My point is, even as much as I plan and try to make the story perfect, the creative process can’t be controlled. That’s the beauty of it. And that’s the beauty of NaNoWriMo. The intense nature of it forces you to face your internal writing demons (the “you can’t write that much”s, the “the story will never be as good on paper as in your head”s and the “don’t bother writing it down if it isn’t flawless”s) and pushes you past the limits you hold for yourself. Those limits you’re feeling–you’re the only creating them. It’s a kind of tough pill to swallow but it’s also very liberating. If you’re the one creating them, you’re the one who can break them down.

Let NaNoWriMo do that for you.

I’ve seen it work in complete strangers, in my friends and in me. Most people don’t think it’s even possible to write 1,667 words in a single day and then by the third day in, they’re writing 2,500! How is it possible to write 50,000 words in a month? I don’t know but every year I and thousands of other people do it. I will tell you this–we could never do it while holding onto an idealistic and impossible goal of perfection.

If you’re participating in NaNoWriMo this month and you’re struggling, I beg of you, don’t give up. You can reach 50,000 words and you can write a whole novel. I promise you it can be done. I have completed two novels because of NaNo and the freedom it gives me from my perfectionist nature. The feeling of accomplishing a complete novel, even if it isn’t perfect, is so much better than writing a “perfect” part a novel. Every writer deserves to feel that feeling of “the end.” And yours is only nine days away.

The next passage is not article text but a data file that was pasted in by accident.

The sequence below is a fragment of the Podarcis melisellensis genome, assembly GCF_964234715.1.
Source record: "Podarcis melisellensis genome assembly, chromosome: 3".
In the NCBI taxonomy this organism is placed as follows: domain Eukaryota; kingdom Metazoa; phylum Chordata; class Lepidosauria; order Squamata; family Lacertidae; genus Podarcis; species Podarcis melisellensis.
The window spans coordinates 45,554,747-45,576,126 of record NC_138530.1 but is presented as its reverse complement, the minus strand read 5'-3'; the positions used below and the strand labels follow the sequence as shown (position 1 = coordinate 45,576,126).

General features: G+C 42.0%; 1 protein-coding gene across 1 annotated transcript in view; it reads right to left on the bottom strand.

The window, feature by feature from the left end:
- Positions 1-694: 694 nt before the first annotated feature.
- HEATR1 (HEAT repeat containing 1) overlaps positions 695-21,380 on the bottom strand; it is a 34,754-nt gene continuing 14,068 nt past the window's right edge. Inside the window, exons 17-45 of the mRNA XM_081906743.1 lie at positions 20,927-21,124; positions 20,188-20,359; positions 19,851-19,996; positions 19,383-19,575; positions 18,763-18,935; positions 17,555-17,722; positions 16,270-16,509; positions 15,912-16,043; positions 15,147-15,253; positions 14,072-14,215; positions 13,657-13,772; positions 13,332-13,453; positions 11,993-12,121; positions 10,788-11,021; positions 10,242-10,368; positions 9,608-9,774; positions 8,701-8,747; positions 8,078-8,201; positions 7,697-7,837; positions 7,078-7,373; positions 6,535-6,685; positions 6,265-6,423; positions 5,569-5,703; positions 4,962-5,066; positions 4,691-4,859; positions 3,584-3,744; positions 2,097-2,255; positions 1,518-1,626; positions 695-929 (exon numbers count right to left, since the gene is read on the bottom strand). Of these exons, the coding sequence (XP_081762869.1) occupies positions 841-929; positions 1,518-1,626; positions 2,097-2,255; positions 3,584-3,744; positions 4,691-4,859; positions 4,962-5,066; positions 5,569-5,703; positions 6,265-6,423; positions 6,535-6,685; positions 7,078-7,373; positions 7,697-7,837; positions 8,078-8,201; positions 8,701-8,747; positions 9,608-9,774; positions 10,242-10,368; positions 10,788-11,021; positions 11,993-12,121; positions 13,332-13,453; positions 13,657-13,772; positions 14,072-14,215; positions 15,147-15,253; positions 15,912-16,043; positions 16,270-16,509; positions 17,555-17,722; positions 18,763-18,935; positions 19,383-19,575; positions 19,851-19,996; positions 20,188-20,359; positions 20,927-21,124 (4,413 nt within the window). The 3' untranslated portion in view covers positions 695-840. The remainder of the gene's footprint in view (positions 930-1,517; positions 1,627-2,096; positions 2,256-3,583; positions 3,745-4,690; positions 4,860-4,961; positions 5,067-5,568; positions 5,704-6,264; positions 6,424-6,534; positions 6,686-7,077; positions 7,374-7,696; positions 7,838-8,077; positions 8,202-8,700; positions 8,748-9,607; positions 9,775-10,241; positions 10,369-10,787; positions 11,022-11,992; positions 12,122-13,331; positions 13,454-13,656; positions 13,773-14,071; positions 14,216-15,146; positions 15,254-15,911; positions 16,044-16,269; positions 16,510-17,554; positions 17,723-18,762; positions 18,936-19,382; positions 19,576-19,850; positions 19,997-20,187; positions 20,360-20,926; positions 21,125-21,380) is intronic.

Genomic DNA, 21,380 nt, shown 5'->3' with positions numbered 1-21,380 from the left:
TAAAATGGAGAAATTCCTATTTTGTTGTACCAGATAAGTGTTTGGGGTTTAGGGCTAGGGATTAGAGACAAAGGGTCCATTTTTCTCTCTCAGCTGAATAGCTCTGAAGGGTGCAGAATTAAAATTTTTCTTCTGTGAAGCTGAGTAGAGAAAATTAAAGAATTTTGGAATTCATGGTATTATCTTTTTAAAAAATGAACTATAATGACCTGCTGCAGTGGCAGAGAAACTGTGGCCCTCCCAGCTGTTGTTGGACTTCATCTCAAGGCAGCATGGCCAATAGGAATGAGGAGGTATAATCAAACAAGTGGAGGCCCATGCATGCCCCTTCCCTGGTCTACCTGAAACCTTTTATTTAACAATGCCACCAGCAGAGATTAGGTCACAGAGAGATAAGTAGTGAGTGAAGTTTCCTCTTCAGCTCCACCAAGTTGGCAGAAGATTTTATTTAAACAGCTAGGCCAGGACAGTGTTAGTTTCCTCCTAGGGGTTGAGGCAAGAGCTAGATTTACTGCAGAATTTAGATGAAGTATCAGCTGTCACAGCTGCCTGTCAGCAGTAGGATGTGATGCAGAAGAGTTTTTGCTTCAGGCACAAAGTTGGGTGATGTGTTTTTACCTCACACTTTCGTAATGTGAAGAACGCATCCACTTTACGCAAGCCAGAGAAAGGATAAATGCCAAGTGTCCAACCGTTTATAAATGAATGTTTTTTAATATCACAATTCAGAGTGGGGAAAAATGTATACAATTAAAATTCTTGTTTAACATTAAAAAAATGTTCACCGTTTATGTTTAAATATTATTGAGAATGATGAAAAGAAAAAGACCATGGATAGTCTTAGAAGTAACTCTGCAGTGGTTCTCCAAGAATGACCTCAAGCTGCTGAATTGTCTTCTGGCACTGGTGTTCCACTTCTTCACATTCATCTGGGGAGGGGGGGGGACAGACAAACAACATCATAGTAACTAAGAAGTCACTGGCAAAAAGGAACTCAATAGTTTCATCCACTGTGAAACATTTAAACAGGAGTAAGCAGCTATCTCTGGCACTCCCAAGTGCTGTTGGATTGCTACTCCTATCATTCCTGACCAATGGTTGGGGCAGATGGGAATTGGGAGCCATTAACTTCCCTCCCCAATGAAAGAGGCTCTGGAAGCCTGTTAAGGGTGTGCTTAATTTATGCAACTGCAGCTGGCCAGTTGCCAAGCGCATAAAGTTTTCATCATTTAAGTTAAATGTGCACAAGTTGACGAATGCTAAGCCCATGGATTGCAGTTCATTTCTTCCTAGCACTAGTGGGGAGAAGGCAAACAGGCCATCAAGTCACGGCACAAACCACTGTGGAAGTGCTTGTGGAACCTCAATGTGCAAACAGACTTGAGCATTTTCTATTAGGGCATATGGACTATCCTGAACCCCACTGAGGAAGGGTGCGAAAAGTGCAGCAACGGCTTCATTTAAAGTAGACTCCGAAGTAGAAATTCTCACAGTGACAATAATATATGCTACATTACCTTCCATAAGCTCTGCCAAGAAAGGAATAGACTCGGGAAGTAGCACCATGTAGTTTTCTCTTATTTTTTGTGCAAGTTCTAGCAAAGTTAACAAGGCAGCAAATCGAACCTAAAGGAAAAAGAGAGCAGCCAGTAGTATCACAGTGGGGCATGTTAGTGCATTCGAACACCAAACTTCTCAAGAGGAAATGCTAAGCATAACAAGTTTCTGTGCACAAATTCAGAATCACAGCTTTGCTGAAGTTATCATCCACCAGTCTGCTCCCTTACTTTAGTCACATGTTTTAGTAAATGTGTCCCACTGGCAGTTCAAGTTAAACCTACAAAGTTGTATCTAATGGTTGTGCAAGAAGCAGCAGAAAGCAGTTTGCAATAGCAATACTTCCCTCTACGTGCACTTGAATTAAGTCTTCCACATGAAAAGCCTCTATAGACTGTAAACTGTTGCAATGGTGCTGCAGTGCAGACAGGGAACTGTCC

I am an author and a writing business teacher. I am also a mother of two, a wife, a businesswoman, a nature-lover, and a wannabe yogi. My debut women’s fiction novel, PERFECTLY UNDONE, will be released on October 3, 2017. Here, I blog about my journey in publication in the hopes of inspiring others to follow their own dreams.

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Comments (6)

  1. Beautiful website, Jamie! I love your point about us taking this month to just write. I have the same perfectionist problem when I write in my novels, so NaMo has been great for me. Here’s to making it to the finish line! πŸ™‚

  2. HI Jamie,

    Love the new site and congrats on the switch! I have never been successful with Nano, mostly because my Novembers tend to be crazy, but my daughter actually completed it this year! Amazing for anyone, but especially for her because this is her first full length work. I’ve been privileged to share her ups and downs this month. The day she realized she was way behind, all the way through yesterday when she wrote that 50,000th word. You are so right, it is a great gift to give to yourself. What an accomplishment whether or not you finish every single word. Just to set such a huge goal and try to attain it is amazing in itself. I never could with small children around, so kudos to you for achieving every word!

    1. That is so cool to be able to share it with your daughter! She’s so lucky to have a mom who is supportive of her writing. One day soon, I’m sure, you’ll have more time on your hands and NaNo will be more feasible. Even without NaNo, you’re so productive on a regular basis, which is the whole point anyway. πŸ™‚